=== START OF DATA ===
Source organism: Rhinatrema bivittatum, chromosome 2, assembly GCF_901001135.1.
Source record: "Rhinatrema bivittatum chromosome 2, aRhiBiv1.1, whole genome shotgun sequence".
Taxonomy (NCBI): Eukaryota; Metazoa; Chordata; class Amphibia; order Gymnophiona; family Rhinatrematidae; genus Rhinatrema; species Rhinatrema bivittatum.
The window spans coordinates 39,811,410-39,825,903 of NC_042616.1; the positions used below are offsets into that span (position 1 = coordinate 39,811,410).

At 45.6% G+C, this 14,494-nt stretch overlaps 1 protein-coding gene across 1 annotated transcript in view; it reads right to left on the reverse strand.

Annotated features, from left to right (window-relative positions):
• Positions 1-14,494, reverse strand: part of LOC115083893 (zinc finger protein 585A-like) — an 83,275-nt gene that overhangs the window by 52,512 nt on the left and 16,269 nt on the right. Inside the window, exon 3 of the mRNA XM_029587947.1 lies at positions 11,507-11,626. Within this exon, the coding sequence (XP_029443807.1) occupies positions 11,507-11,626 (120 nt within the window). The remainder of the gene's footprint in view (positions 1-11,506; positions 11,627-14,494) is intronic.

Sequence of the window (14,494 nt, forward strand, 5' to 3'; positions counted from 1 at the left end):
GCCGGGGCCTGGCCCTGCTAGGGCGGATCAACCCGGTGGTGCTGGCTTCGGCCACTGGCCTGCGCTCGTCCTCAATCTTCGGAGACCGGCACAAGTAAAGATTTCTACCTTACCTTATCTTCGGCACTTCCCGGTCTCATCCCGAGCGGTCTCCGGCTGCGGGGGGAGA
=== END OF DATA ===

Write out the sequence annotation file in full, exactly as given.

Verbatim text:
Source organism: Rhinatrema bivittatum, chromosome 2, assembly GCF_901001135.1.
Source record: "Rhinatrema bivittatum chromosome 2, aRhiBiv1.1, whole genome shotgun sequence".
Taxonomy (NCBI): Eukaryota; Metazoa; Chordata; class Amphibia; order Gymnophiona; family Rhinatrematidae; genus Rhinatrema; species Rhinatrema bivittatum.
The window spans coordinates 39,811,410-39,825,903 of NC_042616.1; the positions used below are offsets into that span (position 1 = coordinate 39,811,410).

At 45.6% G+C, this 14,494-nt stretch overlaps 1 protein-coding gene across 1 annotated transcript in view; it reads right to left on the reverse strand.

Annotated features, from left to right (window-relative positions):
• Positions 1-14,494, reverse strand: part of LOC115083893 (zinc finger protein 585A-like) — an 83,275-nt gene that overhangs the window by 52,512 nt on the left and 16,269 nt on the right. Inside the window, exon 3 of the mRNA XM_029587947.1 lies at positions 11,507-11,626. Within this exon, the coding sequence (XP_029443807.1) occupies positions 11,507-11,626 (120 nt within the window). The remainder of the gene's footprint in view (positions 1-11,506; positions 11,627-14,494) is intronic.

Sequence of the window (14,494 nt, forward strand, 5' to 3'; positions counted from 1 at the left end):
GCCGGGGCCTGGCCCTGCTAGGGCGGATCAACCCGGTGGTGCTGGCTTCGGCCACTGGCCTGCGCTCGTCCTCAATCTTCGGAGACCGGCACAAGTAAAGATTTCTACCTTACCTTATCTTCGGCACTTCCCGGTCTCATCCCGAGCGGTCTCCGGCTGCGGGGGGAGA